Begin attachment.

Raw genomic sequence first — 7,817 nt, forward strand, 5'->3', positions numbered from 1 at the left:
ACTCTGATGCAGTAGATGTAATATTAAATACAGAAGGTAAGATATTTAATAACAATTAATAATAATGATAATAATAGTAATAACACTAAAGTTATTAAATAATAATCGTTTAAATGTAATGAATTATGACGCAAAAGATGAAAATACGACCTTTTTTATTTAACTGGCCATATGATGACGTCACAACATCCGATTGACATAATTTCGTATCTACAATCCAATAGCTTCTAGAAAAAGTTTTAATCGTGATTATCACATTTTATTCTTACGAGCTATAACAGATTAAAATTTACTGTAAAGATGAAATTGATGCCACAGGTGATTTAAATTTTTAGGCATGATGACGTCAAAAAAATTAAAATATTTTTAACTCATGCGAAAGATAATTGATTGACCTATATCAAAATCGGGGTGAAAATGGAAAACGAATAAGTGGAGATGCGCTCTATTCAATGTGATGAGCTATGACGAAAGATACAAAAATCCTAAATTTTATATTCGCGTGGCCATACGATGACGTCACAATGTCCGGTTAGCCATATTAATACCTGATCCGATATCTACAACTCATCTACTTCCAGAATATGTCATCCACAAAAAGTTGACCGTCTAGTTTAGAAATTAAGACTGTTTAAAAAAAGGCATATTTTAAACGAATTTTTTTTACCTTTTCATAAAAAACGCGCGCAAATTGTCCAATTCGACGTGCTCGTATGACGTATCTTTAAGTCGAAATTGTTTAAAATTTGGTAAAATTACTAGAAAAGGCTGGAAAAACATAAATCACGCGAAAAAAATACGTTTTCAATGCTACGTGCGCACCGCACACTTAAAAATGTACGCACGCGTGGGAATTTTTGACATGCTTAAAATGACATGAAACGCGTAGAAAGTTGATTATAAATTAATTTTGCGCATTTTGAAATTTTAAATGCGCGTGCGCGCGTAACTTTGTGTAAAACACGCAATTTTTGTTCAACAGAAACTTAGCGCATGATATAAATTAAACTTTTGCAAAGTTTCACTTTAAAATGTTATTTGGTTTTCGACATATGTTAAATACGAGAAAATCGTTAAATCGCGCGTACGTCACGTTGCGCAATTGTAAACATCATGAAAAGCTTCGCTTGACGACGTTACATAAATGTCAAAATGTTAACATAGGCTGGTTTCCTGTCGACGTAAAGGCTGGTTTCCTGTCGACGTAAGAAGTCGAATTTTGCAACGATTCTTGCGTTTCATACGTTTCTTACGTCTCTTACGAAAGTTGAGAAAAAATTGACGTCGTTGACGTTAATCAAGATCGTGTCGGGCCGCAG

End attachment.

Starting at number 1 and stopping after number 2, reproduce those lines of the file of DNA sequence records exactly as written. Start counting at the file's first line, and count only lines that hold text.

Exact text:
Raw genomic sequence first — 7,817 nt, forward strand, 5'->3', positions numbered from 1 at the left:
ACTCTGATGCAGTAGATGTAATATTAAATACAGAAGGTAAGATATTTAATAACAATTAATAATAATGATAATAATAGTAATAACACTAAAGTTATTAAATAATAATCGTTTAAATGTAATGAATTATGACGCAAAAGATGAAAATACGACCTTTTTTATTTAACTGGCCATATGATGACGTCACAACATCCGATTGACATAATTTCGTATCTACAATCCAATAGCTTCTAGAAAAAGTTTTAATCGTGATTATCACATTTTATTCTTACGAGCTATAACAGATTAAAATTTACTGTAAAGATGAAATTGATGCCACAGGTGATTTAAATTTTTAGGCATGATGACGTCAAAAAAATTAAAATATTTTTAACTCATGCGAAAGATAATTGATTGACCTATATCAAAATCGGGGTGAAAATGGAAAACGAATAAGTGGAGATGCGCTCTATTCAATGTGATGAGCTATGACGAAAGATACAAAAATCCTAAATTTTATATTCGCGTGGCCATACGATGACGTCACAATGTCCGGTTAGCCATATTAATACCTGATCCGATATCTACAACTCATCTACTTCCAGAATATGTCATCCACAAAAAGTTGACCGTCTAGTTTAGAAATTAAGACTGTTTAAAAAAAGGCATATTTTAAACGAATTTTTTTTACCTTTTCATAAAAAACGCGCGCAAATTGTCCAATTCGACGTGCTCGTATGACGTATCTTTAAGTCGAAATTGTTTAAAATTTGGTAAAATTACTAGAAAAGGCTGGAAAAACATAAATCACGCGAAAAAAATACGTTTTCAATGCTACGTGCGCACCGCACACTTAAAAATGTACGCACGCGTGGGAATTTTTGACATGCTTAAAATGACATGAAACGCGTAGAAAGTTGATTATAAATTAATTTTGCGCATTTTGAAATTTTAAATGCGCGTGCGCGCGTAACTTTGTGTAAAACACGCAATTTTTGTTCAACAGAAACTTAGCGCATGATATAAATTAAACTTTTGCAAAGTTTCACTTTAAAATGTTATTTGGTTTTCGACATATGTTAAATACGAGAAAATCGTTAAATCGCGCGTACGTCACGTTGCGCAATTGTAAACATCATGAAAAGCTTCGCTTGACGACGTTACATAAATGTCAAAATGTTAACATAGGCTGGTTTCCTGTCGACGTAAAGGCTGGTTTCCTGTCGACGTAAGAAGTCGAATTTTGCAACGATTCTTGCGTTTCATACGTTTCTTACGTCTCTTACGAAAGTTGAGAAAAAATTGACGTCGTTGACGTTAATCAAGATCGTGTCGGGCCGCAG